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Are DHS Pipeline Breach Reporting Mandates Just the Beginning?

The Department of Homeland Security is mandating that pipeline companies report cyber breaches to federal authorities within 12 hours of an incident, and the list of organizations who must do the same will likely grow.

sign marking Colonial Pipeline Company oil pipes running through Doraville, GA residential neighborhood
After the Colonial Pipeline ransomware attacks, many critical infrastructure protection experts predicted that more oversight and help was coming soon.

On May 27, 2021, the U.S. Department of Homeland Security (DHS) announced a Security Directive that they hope will enable the department to better identify, protect against and respond to threats to critical companies in the pipeline sector.

Here’s an excerpt from the directive:

“The Security Directive will require critical pipeline owners and operators to report confirmed and potential cybersecurity incidents to the DHS Cybersecurity and Infrastructure Security Agency (CISA) and to designate a cybersecurity coordinator, to be available 24 hours a day, seven days a week. It will also require critical pipeline owners and operators to review their current practices as well as to identify any gaps and related remediation measures to address cyber-related risks and report the results to TSA and CISA within 30 days.

TSA is also considering follow-on mandatory measures that will further support the pipeline industry in enhancing its cybersecurity and that strengthen the public-private partnership so critical to the cybersecurity of our homeland.”

Recent events involving the Colonial Pipeline, including gas lines in several states that resulted from the pipeline closure, prompted the Biden administration to act decisively. Coverage of the announcement was widespread: TSA formally directs pipeline companies to report cybersecurity incidents in wake of Colonial attack

“A DHS official told reporters Wednesday night that the directive applied to around 100 critical pipelines across the nation, and that financial penalties would be imposed, to ramp up on a daily basis, for companies that did not comply with the directive.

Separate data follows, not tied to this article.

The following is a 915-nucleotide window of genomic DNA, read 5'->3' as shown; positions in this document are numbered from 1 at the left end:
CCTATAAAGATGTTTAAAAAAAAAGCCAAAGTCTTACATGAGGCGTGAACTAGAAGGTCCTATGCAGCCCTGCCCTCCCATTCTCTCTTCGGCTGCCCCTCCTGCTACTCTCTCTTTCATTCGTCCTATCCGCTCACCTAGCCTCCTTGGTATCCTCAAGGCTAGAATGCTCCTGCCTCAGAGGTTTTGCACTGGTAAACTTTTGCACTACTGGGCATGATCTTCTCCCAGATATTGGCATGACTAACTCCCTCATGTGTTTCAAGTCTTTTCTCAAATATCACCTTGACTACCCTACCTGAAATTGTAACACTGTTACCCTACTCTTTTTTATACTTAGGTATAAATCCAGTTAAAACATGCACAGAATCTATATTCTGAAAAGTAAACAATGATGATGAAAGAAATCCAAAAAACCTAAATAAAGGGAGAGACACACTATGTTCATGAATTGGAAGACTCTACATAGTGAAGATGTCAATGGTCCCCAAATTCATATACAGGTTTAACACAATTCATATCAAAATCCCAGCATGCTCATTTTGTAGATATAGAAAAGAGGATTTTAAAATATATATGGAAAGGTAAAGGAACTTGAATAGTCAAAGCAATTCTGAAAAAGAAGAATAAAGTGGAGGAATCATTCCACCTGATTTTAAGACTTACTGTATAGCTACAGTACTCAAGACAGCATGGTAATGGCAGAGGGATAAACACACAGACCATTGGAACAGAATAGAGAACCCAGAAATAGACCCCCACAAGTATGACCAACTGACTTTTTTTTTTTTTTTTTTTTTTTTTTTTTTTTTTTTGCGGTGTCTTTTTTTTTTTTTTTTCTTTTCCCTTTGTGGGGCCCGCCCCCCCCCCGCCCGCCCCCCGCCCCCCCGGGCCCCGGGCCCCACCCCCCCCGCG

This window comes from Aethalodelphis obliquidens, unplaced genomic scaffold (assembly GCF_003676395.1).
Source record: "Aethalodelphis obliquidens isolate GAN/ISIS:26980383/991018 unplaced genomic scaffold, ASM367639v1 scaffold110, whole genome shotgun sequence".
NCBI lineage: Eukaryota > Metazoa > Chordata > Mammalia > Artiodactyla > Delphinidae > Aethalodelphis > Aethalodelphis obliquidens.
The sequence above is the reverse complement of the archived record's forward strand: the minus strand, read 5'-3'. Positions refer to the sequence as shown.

The official stressed that the directive represented 'step one' and would be 'followed by more' actions from the Biden administration in the future to secure pipelines against cyber threats.”

Politico: TSA orders pipeline companies to disclose breaches after Colonial hack

"The rule announced Thursday is the first-ever federal cybersecurity regulation for pipeline companies, which until now have faced only voluntary TSA guidance, including the suggestion that they report breaches. It comes as Congress is debating even more sweeping responses to this month’s disruptive Colonial Pipeline hack, such as proposals to mandate cyber incident reporting by all companies that operate critical infrastructure or provide key technology services.

In addition, some lawmakers of both parties have suggested stripping oversight of pipeline security from the TSA, an arm of the Department of Homeland Security whose main duties include preventing terrorist attacks on commercial airliners.”

ABC News:  Department of Homeland Security mandates pipeline companies report breaches within 12 hours

Officials stressed it was a balancing act between being transparent, but also not providing a playbook for potential attackers to use against other companies.

While it did not say if DHS will be issuing more directives for other companies, the department's hope is that the increase in ransomware attacks will put companies on high alert.”